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Cytokine profile, proliferation and phosphorylation of ERK1/2 and Akt in circulating mononuclear cells from individuals during the chronic intestinal phase of Schistosomiasis mansoni infection

Overview of attention for article published in BMC Infectious Diseases, December 2012
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About this Attention Score

  • Above-average Attention Score compared to outputs of the same age (56th percentile)
  • Average Attention Score compared to outputs of the same age and source

Mentioned by

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2 tweeters

Citations

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3 Dimensions

Readers on

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24 Mendeley
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Title
Cytokine profile, proliferation and phosphorylation of ERK1/2 and Akt in circulating mononuclear cells from individuals during the chronic intestinal phase of Schistosomiasis mansoni infection
Published in
BMC Infectious Diseases, December 2012
DOI 10.1186/1471-2334-12-380
Pubmed ID
Authors

Roberta Oliveira-Prado, Iramaya Rodrigues Caldas, Andréa Teixeira-Carvalho, Marcus Vinicius Andrade, Rafaelle Christine Gomes Fares, Laís Maroni Portugal, Andréa Gazzinelli, Rodrigo Corrêa-Oliveira, José Renan Cunha-Melo

Abstract

The immune response to Schistosoma mansoni is characterized by a granulomatous reaction around the parasite eggs that are trapped in the host liver, and this reaction modulates the immune response during the chronic phase of the disease. The typical peripheral blood mononuclear cell (PBMC) response of patients during the chronic intestinal phase of infection is characterized by a decreased response to an S. mansoni soluble egg antigen. To obtain a greater understanding of Schistosoma infections, this study investigated the effects of the soluble egg antigen (SEA) and soluble adult worm antigen (SWAP) of S. mansoni on cellular proliferation, cytokine production, and ERK1/2 and Akt phosphorylation in PBMCs from infected (XTO) and egg-negative (NI) individuals living in the same endemic area.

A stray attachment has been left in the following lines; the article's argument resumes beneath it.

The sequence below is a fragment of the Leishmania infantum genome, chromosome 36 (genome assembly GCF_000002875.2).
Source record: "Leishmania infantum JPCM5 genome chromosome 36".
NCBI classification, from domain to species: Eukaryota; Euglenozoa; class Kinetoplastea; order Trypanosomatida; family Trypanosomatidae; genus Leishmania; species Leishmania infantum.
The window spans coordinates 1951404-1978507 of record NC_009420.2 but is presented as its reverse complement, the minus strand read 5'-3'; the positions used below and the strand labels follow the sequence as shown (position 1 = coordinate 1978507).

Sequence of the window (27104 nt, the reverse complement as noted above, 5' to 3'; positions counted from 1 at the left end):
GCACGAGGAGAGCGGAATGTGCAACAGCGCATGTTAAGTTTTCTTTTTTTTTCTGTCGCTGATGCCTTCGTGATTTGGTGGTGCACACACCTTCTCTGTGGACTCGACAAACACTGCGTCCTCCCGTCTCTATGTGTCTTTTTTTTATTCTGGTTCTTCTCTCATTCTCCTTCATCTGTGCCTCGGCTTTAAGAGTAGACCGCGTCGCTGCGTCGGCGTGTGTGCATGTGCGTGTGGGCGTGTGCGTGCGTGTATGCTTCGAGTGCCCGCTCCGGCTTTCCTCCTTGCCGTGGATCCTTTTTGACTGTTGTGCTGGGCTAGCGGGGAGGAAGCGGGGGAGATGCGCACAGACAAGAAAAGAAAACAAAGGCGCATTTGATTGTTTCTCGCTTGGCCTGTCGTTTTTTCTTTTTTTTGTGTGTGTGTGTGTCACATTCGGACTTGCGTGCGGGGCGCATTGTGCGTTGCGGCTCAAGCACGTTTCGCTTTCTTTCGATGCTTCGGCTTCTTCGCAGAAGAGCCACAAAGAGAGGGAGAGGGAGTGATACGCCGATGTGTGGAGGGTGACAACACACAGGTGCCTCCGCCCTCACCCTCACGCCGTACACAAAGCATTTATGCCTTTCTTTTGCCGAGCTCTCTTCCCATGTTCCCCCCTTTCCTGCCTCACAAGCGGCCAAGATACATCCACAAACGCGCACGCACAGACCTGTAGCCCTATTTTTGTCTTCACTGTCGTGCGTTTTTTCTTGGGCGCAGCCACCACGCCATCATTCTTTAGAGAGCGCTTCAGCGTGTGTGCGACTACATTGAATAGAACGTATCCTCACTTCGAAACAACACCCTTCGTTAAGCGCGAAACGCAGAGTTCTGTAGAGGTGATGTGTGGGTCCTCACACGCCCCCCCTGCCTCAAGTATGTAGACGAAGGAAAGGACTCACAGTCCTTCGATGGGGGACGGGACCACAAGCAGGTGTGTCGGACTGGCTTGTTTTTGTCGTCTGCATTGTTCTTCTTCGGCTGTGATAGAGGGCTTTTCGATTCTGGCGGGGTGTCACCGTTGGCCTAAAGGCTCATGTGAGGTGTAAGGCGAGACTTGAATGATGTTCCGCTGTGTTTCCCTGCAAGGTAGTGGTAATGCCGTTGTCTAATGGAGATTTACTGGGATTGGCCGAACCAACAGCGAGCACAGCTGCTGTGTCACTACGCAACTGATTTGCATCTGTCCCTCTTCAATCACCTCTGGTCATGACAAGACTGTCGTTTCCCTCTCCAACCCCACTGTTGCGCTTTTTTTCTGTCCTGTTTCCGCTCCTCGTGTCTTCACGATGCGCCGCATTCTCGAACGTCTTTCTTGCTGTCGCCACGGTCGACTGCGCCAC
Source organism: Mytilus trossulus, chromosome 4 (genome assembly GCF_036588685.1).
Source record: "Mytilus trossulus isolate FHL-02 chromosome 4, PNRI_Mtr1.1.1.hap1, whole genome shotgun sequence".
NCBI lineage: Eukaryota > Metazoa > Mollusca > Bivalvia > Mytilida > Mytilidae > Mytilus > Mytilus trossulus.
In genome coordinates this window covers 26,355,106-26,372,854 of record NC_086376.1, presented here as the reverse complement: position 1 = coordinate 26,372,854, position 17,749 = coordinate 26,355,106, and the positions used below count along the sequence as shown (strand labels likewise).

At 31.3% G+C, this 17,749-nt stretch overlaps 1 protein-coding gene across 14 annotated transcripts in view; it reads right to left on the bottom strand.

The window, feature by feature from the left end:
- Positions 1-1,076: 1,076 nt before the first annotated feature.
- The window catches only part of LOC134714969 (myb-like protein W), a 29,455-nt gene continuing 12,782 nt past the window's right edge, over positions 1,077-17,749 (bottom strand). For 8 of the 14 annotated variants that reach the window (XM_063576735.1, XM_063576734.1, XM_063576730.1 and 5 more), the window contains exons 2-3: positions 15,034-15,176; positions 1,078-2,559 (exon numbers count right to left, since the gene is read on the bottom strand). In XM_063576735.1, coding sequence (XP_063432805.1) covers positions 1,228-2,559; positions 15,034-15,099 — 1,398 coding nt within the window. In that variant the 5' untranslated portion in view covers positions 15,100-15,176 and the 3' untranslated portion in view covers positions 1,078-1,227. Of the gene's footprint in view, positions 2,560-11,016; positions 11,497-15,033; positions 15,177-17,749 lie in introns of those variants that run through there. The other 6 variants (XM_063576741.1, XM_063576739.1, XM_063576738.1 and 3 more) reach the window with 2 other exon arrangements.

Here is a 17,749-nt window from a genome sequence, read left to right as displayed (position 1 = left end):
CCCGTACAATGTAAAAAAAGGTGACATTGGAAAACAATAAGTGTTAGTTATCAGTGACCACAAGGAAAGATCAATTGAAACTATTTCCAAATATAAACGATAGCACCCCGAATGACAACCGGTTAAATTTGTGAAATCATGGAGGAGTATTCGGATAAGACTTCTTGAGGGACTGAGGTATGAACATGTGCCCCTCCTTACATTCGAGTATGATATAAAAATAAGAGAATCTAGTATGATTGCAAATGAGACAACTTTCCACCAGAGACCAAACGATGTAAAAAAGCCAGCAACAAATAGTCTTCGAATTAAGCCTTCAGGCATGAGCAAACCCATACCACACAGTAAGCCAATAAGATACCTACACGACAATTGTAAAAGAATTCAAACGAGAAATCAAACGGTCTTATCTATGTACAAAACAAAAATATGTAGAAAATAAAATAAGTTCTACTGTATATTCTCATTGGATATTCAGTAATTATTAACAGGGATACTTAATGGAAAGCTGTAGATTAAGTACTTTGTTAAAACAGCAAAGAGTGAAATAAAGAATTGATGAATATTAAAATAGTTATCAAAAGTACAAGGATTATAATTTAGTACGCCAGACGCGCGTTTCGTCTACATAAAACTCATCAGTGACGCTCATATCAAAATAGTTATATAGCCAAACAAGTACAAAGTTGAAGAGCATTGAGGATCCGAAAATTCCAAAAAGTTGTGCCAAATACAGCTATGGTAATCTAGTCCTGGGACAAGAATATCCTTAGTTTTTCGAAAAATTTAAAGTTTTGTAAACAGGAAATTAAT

Twitter Demographics

The data shown below were collected from the profiles of 2 tweeters who shared this research output. Click here to find out more about how the information was compiled.

Mendeley readers

The data shown below were compiled from readership statistics for 24 Mendeley readers of this research output. Click here to see the associated Mendeley record.

Geographical breakdown

Country Count As %
United Kingdom 1 4%
Unknown 23 96%

Demographic breakdown

Readers by professional status Count As %
Researcher 4 17%
Student > Doctoral Student 3 13%
Student > Master 3 13%
Professor > Associate Professor 3 13%
Student > Bachelor 3 13%
Other 5 21%
Unknown 3 13%
Readers by discipline Count As %
Medicine and Dentistry 7 29%
Agricultural and Biological Sciences 5 21%
Immunology and Microbiology 2 8%
Veterinary Science and Veterinary Medicine 1 4%
Nursing and Health Professions 1 4%
Other 5 21%
Unknown 3 13%

Attention Score in Context

This research output has an Altmetric Attention Score of 2. This is our high-level measure of the quality and quantity of online attention that it has received. This Attention Score, as well as the ranking and number of research outputs shown below, was calculated when the research output was last mentioned on 31 December 2012.
All research outputs
#2,304,351
of 5,028,115 outputs
Outputs from BMC Infectious Diseases
#1,184
of 2,669 outputs
Outputs of similar age
#115,727
of 286,957 outputs
Outputs of similar age from BMC Infectious Diseases
#92
of 213 outputs
Altmetric has tracked 5,028,115 research outputs across all sources so far. This one has received more attention than most of these and is in the 51st percentile.
So far Altmetric has tracked 2,669 research outputs from this source. They receive a mean Attention Score of 3.2. This one has gotten more attention than average, scoring higher than 50% of its peers.
Older research outputs will score higher simply because they've had more time to accumulate mentions. To account for age we can compare this Altmetric Attention Score to the 286,957 tracked outputs that were published within six weeks on either side of this one in any source. This one has gotten more attention than average, scoring higher than 56% of its contemporaries.
We're also able to compare this research output to 213 others from the same source and published within six weeks on either side of this one. This one is in the 48th percentile – i.e., 48% of its contemporaries scored the same or lower than it.